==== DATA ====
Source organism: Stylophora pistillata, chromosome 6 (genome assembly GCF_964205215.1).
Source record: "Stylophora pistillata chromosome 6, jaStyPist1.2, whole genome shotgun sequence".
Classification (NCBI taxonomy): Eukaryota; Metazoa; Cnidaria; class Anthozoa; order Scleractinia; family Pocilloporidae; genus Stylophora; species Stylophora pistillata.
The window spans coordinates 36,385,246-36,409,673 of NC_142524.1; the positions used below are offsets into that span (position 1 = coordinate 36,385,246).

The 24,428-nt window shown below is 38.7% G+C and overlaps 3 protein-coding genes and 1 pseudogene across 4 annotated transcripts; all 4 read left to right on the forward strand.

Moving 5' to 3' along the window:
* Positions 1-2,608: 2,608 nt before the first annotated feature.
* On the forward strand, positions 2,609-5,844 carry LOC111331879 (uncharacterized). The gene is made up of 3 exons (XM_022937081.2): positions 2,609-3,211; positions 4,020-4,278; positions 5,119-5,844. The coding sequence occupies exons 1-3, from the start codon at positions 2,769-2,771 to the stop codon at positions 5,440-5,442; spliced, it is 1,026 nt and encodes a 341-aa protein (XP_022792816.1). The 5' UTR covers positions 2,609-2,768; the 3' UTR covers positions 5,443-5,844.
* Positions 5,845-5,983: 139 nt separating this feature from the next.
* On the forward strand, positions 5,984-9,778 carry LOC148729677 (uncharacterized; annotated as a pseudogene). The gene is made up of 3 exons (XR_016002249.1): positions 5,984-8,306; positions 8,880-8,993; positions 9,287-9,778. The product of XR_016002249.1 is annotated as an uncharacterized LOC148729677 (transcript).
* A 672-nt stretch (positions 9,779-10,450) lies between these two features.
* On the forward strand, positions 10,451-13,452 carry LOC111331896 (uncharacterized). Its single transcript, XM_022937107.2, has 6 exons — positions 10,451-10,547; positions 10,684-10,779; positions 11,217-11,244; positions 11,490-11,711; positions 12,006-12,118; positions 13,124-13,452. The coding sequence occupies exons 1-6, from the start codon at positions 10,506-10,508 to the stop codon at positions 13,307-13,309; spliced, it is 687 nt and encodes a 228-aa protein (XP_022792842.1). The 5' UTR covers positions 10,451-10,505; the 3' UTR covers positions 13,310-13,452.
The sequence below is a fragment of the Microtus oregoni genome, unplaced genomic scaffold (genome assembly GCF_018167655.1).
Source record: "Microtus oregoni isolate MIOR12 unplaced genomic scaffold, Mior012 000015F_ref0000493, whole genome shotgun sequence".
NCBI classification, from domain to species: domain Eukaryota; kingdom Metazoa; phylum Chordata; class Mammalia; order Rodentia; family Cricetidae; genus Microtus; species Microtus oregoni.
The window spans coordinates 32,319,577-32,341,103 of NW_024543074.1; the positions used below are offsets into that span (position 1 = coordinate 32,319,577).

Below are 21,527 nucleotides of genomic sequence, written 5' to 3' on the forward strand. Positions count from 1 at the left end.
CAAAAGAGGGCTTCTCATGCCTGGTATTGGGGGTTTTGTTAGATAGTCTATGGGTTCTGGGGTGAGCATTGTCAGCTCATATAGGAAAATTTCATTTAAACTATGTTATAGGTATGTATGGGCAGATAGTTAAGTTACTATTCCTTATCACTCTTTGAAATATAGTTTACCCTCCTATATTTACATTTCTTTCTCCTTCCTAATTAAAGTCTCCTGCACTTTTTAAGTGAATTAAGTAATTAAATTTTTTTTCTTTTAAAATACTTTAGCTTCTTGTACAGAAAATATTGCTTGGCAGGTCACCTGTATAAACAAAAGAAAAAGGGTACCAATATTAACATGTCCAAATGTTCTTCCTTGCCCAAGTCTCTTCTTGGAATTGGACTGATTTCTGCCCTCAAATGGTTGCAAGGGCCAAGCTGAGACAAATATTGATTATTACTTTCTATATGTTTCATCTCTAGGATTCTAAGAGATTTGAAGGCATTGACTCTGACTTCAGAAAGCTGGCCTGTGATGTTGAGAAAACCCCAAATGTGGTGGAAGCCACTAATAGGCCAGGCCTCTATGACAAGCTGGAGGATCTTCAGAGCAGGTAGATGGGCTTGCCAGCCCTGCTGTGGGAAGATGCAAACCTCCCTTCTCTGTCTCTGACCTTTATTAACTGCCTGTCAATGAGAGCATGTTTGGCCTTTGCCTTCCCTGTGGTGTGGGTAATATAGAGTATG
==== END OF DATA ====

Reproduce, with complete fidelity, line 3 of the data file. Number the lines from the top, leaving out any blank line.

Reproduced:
Classification (NCBI taxonomy): Eukaryota; Metazoa; Cnidaria; class Anthozoa; order Scleractinia; family Pocilloporidae; genus Stylophora; species Stylophora pistillata.